Okay, we’re here. Finally.
I’m heading up to Athens within the next hour (watch for a follow up post this morning as to our whereabouts, so you can hopefully join us for some pregame festivities), so I’ll leave you with some final thoughts for tonight’s game against Notre Dame.
First off, whatever else I’ve posted about the game this week, I’m not taking the Irish lightly. They’re a good, well-coached (ND currently leads the nation in turnover margin) bunch that’s won a lot of games the past two seasons. They’ve got a number of NFL-caliber players on the roster and they won’t be intimidated walking in the joint.
It’s just that Notre Dame appears to be vulnerable in the worst possible place for a team taking on Georgia. And in the end, I keep coming back to the same conclusion because of that.
Matt Hinton also suggests that Georgia has an advantage in terms of overall athleticism and depth.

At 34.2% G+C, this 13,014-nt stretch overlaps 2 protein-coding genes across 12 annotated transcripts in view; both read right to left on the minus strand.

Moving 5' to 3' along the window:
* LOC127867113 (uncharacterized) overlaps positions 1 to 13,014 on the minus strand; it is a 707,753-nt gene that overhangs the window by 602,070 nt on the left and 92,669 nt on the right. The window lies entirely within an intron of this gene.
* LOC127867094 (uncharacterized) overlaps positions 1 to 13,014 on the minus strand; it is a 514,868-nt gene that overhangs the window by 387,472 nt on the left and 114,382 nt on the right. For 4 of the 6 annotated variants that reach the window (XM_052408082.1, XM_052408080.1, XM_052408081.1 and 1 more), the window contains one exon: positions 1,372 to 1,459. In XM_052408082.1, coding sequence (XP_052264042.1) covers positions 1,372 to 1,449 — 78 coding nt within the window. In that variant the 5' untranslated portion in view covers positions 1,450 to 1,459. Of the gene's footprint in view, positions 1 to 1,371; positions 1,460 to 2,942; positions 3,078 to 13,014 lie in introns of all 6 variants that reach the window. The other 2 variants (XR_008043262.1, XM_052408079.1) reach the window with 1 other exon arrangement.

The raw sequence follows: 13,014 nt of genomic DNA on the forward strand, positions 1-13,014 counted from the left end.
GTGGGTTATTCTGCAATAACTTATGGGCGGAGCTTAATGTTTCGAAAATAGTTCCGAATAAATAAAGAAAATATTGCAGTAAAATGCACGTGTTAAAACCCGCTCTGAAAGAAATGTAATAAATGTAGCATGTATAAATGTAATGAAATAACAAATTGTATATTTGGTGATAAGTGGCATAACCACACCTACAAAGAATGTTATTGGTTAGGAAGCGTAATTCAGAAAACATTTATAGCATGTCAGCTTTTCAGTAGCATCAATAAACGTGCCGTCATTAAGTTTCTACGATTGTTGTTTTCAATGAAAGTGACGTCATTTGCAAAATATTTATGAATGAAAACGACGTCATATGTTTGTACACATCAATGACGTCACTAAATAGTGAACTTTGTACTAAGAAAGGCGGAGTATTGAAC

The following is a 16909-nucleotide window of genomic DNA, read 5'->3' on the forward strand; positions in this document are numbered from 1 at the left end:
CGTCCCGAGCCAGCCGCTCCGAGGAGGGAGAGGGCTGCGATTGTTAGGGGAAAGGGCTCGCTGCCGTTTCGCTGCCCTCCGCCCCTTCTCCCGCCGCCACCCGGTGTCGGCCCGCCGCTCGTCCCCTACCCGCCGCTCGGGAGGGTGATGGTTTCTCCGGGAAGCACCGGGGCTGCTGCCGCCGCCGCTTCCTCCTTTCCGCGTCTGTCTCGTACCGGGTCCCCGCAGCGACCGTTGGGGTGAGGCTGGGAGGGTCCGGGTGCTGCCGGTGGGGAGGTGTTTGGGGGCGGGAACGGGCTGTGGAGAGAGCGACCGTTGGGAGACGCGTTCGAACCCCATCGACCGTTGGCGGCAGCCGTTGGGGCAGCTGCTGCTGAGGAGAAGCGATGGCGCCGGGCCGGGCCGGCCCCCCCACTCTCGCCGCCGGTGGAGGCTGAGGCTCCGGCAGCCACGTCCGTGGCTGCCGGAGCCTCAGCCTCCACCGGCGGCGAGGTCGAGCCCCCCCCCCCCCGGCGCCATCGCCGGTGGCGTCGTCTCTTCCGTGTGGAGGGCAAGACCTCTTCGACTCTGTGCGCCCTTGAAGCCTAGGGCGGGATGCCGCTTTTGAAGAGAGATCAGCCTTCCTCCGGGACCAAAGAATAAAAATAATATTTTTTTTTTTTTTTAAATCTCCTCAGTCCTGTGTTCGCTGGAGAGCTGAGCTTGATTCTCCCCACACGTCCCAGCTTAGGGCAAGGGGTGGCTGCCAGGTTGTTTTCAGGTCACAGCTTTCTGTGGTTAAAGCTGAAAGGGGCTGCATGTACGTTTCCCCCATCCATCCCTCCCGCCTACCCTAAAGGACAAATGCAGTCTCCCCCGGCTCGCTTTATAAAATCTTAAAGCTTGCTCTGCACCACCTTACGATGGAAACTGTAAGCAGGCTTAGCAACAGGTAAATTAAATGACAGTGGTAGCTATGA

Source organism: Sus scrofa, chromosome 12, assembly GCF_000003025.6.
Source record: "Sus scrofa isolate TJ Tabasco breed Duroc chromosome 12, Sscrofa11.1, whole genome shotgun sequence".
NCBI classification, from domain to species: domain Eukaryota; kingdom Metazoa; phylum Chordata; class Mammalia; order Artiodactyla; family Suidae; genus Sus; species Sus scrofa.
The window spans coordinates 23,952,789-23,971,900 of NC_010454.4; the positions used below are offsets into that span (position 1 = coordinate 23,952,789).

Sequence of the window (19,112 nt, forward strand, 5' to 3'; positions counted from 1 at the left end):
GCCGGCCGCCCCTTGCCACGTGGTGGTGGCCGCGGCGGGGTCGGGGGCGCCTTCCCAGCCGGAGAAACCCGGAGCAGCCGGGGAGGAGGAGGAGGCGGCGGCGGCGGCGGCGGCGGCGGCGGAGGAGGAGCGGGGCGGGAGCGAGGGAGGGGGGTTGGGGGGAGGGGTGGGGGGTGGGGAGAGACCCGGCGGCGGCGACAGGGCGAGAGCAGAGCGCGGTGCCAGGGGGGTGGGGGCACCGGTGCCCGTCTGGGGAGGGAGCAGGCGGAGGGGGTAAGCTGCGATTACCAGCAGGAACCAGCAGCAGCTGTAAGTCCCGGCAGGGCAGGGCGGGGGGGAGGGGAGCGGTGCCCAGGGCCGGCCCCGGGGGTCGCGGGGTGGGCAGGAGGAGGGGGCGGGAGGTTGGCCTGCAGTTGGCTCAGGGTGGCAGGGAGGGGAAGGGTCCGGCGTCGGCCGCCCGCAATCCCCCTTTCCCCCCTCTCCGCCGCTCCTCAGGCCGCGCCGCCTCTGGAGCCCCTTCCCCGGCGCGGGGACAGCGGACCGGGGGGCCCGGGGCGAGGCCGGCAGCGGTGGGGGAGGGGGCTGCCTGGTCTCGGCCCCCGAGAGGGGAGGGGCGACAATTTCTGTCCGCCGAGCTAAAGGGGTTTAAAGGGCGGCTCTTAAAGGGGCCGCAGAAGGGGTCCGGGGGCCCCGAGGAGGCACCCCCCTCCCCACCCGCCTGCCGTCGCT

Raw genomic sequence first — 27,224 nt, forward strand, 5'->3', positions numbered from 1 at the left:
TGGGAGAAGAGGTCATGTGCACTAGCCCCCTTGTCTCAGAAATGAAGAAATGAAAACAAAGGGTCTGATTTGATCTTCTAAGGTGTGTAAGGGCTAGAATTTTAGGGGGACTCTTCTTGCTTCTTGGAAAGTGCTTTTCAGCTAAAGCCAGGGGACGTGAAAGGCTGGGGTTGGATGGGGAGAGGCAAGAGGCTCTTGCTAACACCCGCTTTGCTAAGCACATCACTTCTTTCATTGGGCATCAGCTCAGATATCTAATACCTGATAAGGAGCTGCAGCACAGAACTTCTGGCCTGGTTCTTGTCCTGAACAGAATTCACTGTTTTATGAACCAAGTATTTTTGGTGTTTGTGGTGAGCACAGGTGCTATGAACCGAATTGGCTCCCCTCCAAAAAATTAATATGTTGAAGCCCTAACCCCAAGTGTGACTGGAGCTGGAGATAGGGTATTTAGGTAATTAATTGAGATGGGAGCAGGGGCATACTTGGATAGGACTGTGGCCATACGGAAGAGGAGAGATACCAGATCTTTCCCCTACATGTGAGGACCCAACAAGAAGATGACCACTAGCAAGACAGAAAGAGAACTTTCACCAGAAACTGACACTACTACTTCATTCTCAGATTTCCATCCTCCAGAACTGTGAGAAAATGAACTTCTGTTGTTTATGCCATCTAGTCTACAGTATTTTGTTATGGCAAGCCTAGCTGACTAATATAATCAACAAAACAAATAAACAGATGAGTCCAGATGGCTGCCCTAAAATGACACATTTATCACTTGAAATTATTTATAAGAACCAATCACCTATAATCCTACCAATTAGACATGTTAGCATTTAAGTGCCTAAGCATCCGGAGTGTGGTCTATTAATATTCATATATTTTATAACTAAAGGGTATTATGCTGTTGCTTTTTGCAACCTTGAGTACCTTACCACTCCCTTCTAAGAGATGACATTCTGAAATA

Without knowing anything else about these lineups, specifically, it’s broadly understood by everyone that the Irish’s biggest weaknesses in this kind of game — overall team speed and depth — are Georgia’s biggest strengths. Even the as-yet-unproven gray areas of the Bulldogs’ depth chart (wide receiver, linebacker, cornerback) are all blessed with former 5-star recruits vying to make their move. Notre Dame doesn’t have a 5-star recruit on its roster.
It’s possible that the talent gap is exaggerated, especially along the lines of scrimmage, and the Irish will have more success both establishing and stopping the run than they did in the 2017 meeting, when they were outrushed 185 yards to 55 (including negative yardage on sacks). Fromm’s rapport with this group of wideouts, gifted as they are, is still mostly hypothetical. But then, so is the notion that ND has the manpower to hold athletes like Swift, George Pickens, and Jermaine Johnson in check.
Contrary to some I’ve seen, I don’t expect a blowout. ND has too much talent and is too disciplined for that. What I do expect to see is something akin to last year’s Florida game: the Irish do a good job of scheming to take full advantage of Ian Book’s skill set and are in the game into the second half, only to see the Dawgs steadily pull away as the ground game ultimately takes control.
The line is 14 1/2. Look for a final score in the neighborhood of, say, 37-20. And stay classy, Dawg fans. It ought to be a fun day and night. (Perfect weather, to boot.)
Follow along, as long as it takes, in the comments, peeps.